For months, the three reporters were left in the dark as to why the Justice Department had targeted them and who might have authorized the seizures. Now, thanks to newly unsealed court documents related to the investigation, they finally have some answers.
Watch our panel discussion with the Reporters Committee's Gabe Rottman, and two Pullitzer-Prize-winning journalists–Ellen Nakashima from The Washington Post & Charlie Savage from The New York Times–to talk about the history of media leak investigations and their impact on press freedom.
The Department of Justice has dropped lawsuit against former National Security Adviser John Bolton over his memoir, “The Room Where It Happened.” The agency originally claimed the memoir contained confidential information, and had requested a court order blocking the publisher from distributing copies of the book.
On June 14, Attorney General Merrick Garland met with leaders of The New York Times, CNN, and The Washington Post to strengthen rules for obtaining journalists' records during leak investigations. The meeting took place after several reports emerged saying that the Department of Justice, under the Trump administration, had secretly subpoenaed journalists’ phone and email logs in an effort to uncover sources in stories that had been leaked to the press.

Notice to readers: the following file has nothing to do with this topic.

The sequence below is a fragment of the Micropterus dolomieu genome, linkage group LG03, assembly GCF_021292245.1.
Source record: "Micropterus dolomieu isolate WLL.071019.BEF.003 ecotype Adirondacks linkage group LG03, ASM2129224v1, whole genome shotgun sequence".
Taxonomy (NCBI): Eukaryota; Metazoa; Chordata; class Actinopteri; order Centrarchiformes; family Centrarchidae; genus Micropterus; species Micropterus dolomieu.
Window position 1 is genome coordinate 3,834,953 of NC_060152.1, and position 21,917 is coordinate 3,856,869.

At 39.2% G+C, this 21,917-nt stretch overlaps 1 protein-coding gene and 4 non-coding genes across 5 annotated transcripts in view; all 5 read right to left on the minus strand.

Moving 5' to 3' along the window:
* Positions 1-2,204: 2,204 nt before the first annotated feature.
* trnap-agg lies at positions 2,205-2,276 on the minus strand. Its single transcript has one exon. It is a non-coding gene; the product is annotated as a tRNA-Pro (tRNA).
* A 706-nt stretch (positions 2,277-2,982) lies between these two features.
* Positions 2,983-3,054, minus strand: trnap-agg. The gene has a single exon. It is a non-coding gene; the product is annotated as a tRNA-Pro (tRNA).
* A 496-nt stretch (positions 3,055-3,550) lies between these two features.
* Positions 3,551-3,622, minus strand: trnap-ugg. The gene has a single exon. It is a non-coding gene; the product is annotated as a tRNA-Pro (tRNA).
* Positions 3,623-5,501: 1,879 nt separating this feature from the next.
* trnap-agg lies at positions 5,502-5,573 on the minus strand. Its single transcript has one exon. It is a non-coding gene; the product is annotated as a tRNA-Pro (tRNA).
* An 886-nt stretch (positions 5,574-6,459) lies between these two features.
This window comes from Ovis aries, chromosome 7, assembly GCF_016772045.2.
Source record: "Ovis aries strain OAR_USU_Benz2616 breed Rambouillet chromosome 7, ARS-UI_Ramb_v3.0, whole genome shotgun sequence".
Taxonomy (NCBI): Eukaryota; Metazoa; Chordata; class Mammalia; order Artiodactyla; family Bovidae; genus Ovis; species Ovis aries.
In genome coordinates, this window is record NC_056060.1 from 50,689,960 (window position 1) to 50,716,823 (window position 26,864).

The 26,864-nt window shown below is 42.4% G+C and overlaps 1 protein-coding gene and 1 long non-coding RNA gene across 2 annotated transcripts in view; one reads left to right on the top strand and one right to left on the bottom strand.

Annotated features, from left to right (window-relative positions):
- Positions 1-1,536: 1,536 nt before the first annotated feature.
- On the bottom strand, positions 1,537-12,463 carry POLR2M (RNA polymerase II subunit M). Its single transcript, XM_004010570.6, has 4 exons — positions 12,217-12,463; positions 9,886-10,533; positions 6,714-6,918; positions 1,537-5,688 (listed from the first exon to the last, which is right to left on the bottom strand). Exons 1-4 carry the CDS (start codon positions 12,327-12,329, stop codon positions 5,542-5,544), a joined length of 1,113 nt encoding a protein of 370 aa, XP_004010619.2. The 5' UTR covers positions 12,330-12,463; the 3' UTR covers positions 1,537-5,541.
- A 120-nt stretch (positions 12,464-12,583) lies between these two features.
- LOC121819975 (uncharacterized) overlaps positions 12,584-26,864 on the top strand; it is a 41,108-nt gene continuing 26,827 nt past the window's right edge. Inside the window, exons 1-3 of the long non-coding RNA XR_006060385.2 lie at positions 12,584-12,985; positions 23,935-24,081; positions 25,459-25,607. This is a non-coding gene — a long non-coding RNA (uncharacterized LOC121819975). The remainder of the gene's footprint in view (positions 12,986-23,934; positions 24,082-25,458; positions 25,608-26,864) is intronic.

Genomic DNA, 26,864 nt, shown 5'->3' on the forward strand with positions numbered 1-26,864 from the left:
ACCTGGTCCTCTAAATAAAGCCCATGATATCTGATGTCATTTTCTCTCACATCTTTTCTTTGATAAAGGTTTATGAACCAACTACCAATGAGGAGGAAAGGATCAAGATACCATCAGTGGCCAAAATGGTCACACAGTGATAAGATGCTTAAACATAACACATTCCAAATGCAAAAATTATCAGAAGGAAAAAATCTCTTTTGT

The San Francisco police raided Bryan Carmody's home and office in May 2019 to find information on an anonymous source. Unsealed documents later revealed that the police did not inform the judges who had approved of the search warrants that Carmody had a valid press pass.
Two free expression groups, the Reporters Committee for Freedom of the Press (RCFP) and the Media Legal Defence Initiative, filed […]
A Los Angeles Superior Court judge ruled that journalists at the Los Angeles Times do not have to disclose the […]
Police raided the home and office of a San Francisco freelance videographer in connection with an investigation over a leaked police report. The freelancer, Bryan Carmody, had received the leaked report which included salacious details of the events surrounding the sudden death of San Francisco Public Defender Jeff Adachi. First Amendment advocates contend that the search violates California Shield Law.